"Monsieur," said Mayenne to Ernanton, "my gratitude to you will be eternal; and, doubtless, some day we shall meet under more favorable circumstances. May I ask to whom I have the honor of speaking?"

"I am the Vicomte Ernanton de Carmainges, monsieur."

"You were going to Beaugency?"

"Yes, monsieur."

"Then I have delayed you, and you cannot go on to-night."

"On the contrary, monsieur, I am about to start at once."--"For Beaugency?"

"No, for Paris," said Ernanton; "somewhat unwillingly."

The duke appeared astonished.

"Pardon," said he; "but it is strange that going to Beaugency, and being stopped by an unforeseen circumstance, you should return without fulfilling the end of your journey."

"Nothing is more simple, monsieur; I was going to a rendezvous for a particular time, which I have lost by coming here with you; therefore I return."

"Oh! monsieur, will you not stay here with me for two or three days? I will send this soldier to Paris for a surgeon, and I cannot remain here alone with these peasants, who are strangers to me."

"Then let the soldier remain with you, and I will send you a doctor."

"Do you know the name of my enemy?"

"No, monsieur."

"What! you saved his life, and he did not tell you his name?"

"I did not ask him."

"You did not ask him?"

"I have saved your life also, monsieur; have I asked you your name? But, in exchange, you both know mine."

"I see, monsieur, there is nothing to be learned from you; you are as discreet as brave."

"I observe that you say that in a reproachful manner; but, on the contrary, you ought to be reassured, for a man who is discreet with one person will be so with another."

"You are right! your hand, M. de Carmainges."

Ernanton did quietly as he was asked.

"You have blamed my conduct, monsieur," said Mayenne; "but I cannot justify myself without revealing important secrets."

"You defend yourself, monsieur, when I do not accuse."

"Well! I will only say that I am a gentleman of good rank, and able to be of use to you."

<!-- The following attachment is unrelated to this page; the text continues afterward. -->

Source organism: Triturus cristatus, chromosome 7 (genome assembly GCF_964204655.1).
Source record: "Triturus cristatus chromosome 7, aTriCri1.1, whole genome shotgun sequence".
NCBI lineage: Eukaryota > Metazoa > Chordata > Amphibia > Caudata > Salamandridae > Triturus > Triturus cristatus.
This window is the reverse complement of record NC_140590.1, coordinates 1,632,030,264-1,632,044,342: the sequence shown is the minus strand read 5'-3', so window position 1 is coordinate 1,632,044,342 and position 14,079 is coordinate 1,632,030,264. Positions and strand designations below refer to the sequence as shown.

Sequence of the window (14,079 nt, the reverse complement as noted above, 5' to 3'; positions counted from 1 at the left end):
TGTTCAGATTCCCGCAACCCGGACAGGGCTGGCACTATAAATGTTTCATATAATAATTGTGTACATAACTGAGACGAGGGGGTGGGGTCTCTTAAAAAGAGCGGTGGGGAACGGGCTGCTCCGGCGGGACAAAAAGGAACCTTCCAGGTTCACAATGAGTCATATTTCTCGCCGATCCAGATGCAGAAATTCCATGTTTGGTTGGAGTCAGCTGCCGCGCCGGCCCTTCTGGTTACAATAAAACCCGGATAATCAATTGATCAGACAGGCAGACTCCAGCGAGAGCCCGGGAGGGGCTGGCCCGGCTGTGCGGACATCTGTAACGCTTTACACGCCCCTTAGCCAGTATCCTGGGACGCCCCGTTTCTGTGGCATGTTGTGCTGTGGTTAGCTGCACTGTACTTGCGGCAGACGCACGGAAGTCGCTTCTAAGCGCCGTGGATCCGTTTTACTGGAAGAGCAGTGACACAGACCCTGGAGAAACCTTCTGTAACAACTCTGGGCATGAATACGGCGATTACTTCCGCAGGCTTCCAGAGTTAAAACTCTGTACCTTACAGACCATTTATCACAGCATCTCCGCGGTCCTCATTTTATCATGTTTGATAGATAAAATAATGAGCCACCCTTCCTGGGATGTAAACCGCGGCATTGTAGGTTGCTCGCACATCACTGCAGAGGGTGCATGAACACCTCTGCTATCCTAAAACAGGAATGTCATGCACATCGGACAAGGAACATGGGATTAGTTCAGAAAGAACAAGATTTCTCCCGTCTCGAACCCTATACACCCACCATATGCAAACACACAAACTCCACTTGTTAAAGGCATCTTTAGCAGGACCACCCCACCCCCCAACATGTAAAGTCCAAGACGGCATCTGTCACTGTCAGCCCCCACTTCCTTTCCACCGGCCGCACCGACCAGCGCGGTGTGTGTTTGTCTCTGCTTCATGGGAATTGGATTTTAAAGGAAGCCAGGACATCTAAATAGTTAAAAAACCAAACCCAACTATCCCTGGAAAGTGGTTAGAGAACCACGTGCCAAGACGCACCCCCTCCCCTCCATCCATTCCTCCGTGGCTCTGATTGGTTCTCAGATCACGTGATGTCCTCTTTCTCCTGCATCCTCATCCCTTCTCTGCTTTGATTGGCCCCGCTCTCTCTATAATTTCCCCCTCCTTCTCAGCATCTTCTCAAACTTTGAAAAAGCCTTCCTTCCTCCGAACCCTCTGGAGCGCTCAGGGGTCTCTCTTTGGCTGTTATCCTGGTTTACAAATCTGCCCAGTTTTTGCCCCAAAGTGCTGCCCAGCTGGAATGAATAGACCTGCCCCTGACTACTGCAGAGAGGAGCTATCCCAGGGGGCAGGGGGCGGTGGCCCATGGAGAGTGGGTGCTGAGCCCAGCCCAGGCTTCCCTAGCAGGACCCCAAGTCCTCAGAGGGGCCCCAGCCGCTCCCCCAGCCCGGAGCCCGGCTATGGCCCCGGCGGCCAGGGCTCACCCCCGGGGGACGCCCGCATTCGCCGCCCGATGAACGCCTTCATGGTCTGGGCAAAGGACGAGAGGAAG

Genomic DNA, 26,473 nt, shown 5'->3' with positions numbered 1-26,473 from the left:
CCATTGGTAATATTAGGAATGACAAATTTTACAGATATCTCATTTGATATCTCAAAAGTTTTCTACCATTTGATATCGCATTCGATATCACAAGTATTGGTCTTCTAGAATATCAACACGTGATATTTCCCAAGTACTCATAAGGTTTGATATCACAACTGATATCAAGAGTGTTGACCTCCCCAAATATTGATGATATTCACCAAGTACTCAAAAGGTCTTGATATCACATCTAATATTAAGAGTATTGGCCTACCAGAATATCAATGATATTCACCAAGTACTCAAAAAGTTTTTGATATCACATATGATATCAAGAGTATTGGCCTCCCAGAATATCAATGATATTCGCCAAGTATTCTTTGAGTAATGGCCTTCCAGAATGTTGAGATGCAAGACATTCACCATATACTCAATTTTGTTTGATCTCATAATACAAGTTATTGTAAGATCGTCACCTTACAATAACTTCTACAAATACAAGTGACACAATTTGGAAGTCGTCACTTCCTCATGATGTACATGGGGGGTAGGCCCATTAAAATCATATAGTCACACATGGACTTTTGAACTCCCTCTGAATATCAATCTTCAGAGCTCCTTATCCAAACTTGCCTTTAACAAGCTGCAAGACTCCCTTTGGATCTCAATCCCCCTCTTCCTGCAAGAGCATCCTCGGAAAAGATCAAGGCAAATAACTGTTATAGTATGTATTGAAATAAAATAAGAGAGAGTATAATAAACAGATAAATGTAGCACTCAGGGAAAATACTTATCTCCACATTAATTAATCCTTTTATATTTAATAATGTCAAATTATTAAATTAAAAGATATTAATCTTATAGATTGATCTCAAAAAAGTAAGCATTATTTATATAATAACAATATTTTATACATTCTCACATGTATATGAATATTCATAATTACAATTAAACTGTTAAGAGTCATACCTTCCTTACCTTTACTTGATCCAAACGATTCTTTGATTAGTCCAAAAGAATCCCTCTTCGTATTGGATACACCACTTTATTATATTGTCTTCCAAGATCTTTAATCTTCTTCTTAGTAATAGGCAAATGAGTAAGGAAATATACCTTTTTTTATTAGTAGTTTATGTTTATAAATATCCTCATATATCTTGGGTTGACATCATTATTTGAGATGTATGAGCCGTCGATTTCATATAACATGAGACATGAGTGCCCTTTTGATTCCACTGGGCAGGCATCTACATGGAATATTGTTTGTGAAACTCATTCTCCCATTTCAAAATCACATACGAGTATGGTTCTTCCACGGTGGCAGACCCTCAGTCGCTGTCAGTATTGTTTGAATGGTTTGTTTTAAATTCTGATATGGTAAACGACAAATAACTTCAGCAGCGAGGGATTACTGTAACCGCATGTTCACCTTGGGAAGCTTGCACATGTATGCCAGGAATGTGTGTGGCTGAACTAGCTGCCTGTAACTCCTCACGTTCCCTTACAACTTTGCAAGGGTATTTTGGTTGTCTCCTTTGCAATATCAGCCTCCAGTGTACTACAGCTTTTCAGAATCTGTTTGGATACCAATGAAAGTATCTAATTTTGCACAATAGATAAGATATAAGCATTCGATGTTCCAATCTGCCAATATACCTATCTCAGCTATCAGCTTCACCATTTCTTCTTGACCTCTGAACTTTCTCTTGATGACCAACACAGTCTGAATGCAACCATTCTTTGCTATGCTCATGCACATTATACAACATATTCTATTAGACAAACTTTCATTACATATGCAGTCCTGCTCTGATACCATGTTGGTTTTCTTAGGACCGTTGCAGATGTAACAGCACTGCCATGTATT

"Say no more, monsieur; thanks to the master whom I serve, I have no need of assistance from any one."

"Your master, who is he?"

"I have asked no questions, monsieur."

"It is true."

"Besides, your wound begins to inflame; I advise you to talk less."

"You are right; but I want my surgeon."

"I am returning to Paris, as I told you: give me his address."

"M. de Carmainges, give me your word of honor that if I intrust you with a letter it shall be given to the person to whom it is addressed."

"I give it, monsieur."

"I believe you; I am sure I may trust you. I must tell you a part of my secret. I belong to the guards of Madame de Montpensier."

"Oh! I did not know she had guards."

"In these troublous times, monsieur, every one guards himself as well as he can, and the house of Guise being a princely one--"

"I asked for no explanation, monsieur."

"Well, I had a mission to Amboise; when on the road I saw my enemy; you know the rest."--"Yes."

"Stopped by this wound, I must report to the duchesse the reason of my delay."


"Will you therefore put into her own hands the letter I am about to write?"

"I will seek for ink and paper."

"It is needless, my soldier will get my tablets."

He instructed the soldier to take them from his pocket, opened them by a spring, wrote some lines in pencil, and shut them again. It was impossible for any one who did not know the secret to open them without breaking them.

"Monsieur," said Ernanton, "in three days these tablets shall be delivered."

"Into her own hands?"

"Yes, monsieur."

The duke, exhausted by talking, and by the effort of writing the letter, sank back on his straw.

"Monsieur," said the soldier, in a tone little in harmony with his dress, "you bound me very tight, it is true, but I shall regard my chains as bonds of friendship, and will prove it to you some day."

And he held out a hand whose whiteness Ernanton had already remarked.

"So be it," said he, smiling; "it seems I have gained two friends."

"Do not despise them; one has never too many."

"That is true," said Ernanton; and he left them.

Alexandre Dumas pere